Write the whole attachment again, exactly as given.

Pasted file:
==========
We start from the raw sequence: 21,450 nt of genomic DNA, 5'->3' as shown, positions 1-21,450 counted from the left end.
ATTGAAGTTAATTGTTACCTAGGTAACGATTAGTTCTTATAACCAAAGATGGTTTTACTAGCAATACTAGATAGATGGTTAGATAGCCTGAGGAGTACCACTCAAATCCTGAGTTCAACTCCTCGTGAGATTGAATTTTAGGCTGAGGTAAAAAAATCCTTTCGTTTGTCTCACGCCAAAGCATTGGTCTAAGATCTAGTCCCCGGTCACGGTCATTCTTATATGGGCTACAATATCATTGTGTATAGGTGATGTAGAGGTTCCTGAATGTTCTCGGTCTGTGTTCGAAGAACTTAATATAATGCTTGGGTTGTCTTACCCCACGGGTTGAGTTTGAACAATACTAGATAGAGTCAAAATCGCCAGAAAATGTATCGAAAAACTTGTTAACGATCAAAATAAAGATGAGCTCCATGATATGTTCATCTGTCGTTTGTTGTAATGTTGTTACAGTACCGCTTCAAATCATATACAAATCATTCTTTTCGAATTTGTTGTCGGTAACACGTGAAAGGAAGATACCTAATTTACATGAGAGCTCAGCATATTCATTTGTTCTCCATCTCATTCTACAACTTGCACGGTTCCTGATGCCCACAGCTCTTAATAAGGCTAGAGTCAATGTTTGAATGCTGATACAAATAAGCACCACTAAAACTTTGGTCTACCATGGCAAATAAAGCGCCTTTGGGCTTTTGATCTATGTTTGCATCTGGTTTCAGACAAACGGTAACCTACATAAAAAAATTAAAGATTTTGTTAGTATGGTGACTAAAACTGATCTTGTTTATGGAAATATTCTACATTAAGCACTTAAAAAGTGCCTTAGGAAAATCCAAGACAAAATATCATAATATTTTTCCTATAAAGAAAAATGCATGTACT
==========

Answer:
We start from the raw sequence: 21,450 nt of genomic DNA, 5'->3' as shown, positions 1-21,450 counted from the left end.
ATTGAAGTTAATTGTTACCTAGGTAACGATTAGTTCTTATAACCAAAGATGGTTTTACTAGCAATACTAGATAGATGGTTAGATAGCCTGAGGAGTACCACTCAAATCCTGAGTTCAACTCCTCGTGAGATTGAATTTTAGGCTGAGGTAAAAAAATCCTTTCGTTTGTCTCACGCCAAAGCATTGGTCTAAGATCTAGTCCCCGGTCACGGTCATTCTTATATGGGCTACAATATCATTGTGTATAGGTGATGTAGAGGTTCCTGAATGTTCTCGGTCTGTGTTCGAAGAACTTAATATAATGCTTGGGTTGTCTTACCCCACGGGTTGAGTTTGAACAATACTAGATAGAGTCAAAATCGCCAGAAAATGTATCGAAAAACTTGTTAACGATCAAAATAAAGATGAGCTCCATGATATGTTCATCTGTCGTTTGTTGTAATGTTGTTACAGTACCGCTTCAAATCATATACAAATCATTCTTTTCGAATTTGTTGTCGGTAACACGTGAAAGGAAGATACCTAATTTACATGAGAGCTCAGCATATTCATTTGTTCTCCATCTCATTCTACAACTTGCACGGTTCCTGATGCCCACAGCTCTTAATAAGGCTAGAGTCAATGTTTGAATGCTGATACAAATAAGCACCACTAAAACTTTGGTCTACCATGGCAAATAAAGCGCCTTTGGGCTTTTGATCTATGTTTGCATCTGGTTTCAGACAAACGGTAACCTACATAAAAAAATTAAAGATTTTGTTAGTATGGTGACTAAAACTGATCTTGTTTATGGAAATATTCTACATTAAGCACTTAAAAAGTGCCTTAGGAAAATCCAAGACAAAATATCATAATATTTTTCCTATAAAGAAAAATGCATGTACT